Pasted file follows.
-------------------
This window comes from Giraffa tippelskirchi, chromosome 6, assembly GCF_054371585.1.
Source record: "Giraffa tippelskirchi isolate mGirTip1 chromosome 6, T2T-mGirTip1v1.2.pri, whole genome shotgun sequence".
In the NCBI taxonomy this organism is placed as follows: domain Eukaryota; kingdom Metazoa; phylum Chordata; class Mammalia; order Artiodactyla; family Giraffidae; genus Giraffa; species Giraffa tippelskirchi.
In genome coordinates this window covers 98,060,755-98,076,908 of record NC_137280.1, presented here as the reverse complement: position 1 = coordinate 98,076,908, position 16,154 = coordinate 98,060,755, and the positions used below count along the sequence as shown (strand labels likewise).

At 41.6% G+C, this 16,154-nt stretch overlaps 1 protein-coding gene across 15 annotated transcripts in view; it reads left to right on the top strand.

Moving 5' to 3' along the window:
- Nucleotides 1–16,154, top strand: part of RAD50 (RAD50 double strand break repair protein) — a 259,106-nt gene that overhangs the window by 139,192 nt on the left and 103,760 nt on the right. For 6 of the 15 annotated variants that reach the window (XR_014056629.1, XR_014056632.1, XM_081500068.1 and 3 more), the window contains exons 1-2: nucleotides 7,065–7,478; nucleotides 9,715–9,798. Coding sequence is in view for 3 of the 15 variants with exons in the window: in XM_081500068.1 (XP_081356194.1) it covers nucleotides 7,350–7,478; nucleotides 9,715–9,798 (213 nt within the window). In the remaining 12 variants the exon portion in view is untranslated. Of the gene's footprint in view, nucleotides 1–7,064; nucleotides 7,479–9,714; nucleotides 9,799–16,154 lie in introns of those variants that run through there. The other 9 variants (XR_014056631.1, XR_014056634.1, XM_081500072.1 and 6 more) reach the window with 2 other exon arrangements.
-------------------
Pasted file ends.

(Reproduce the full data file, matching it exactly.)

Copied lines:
This window comes from Giraffa tippelskirchi, chromosome 6, assembly GCF_054371585.1.
Source record: "Giraffa tippelskirchi isolate mGirTip1 chromosome 6, T2T-mGirTip1v1.2.pri, whole genome shotgun sequence".
In the NCBI taxonomy this organism is placed as follows: domain Eukaryota; kingdom Metazoa; phylum Chordata; class Mammalia; order Artiodactyla; family Giraffidae; genus Giraffa; species Giraffa tippelskirchi.
In genome coordinates this window covers 98,060,755-98,076,908 of record NC_137280.1, presented here as the reverse complement: position 1 = coordinate 98,076,908, position 16,154 = coordinate 98,060,755, and the positions used below count along the sequence as shown (strand labels likewise).

At 41.6% G+C, this 16,154-nt stretch overlaps 1 protein-coding gene across 15 annotated transcripts in view; it reads left to right on the top strand.

Moving 5' to 3' along the window:
- Nucleotides 1–16,154, top strand: part of RAD50 (RAD50 double strand break repair protein) — a 259,106-nt gene that overhangs the window by 139,192 nt on the left and 103,760 nt on the right. For 6 of the 15 annotated variants that reach the window (XR_014056629.1, XR_014056632.1, XM_081500068.1 and 3 more), the window contains exons 1-2: nucleotides 7,065–7,478; nucleotides 9,715–9,798. Coding sequence is in view for 3 of the 15 variants with exons in the window: in XM_081500068.1 (XP_081356194.1) it covers nucleotides 7,350–7,478; nucleotides 9,715–9,798 (213 nt within the window). In the remaining 12 variants the exon portion in view is untranslated. Of the gene's footprint in view, nucleotides 1–7,064; nucleotides 7,479–9,714; nucleotides 9,799–16,154 lie in introns of those variants that run through there. The other 9 variants (XR_014056631.1, XR_014056634.1, XM_081500072.1 and 6 more) reach the window with 2 other exon arrangements.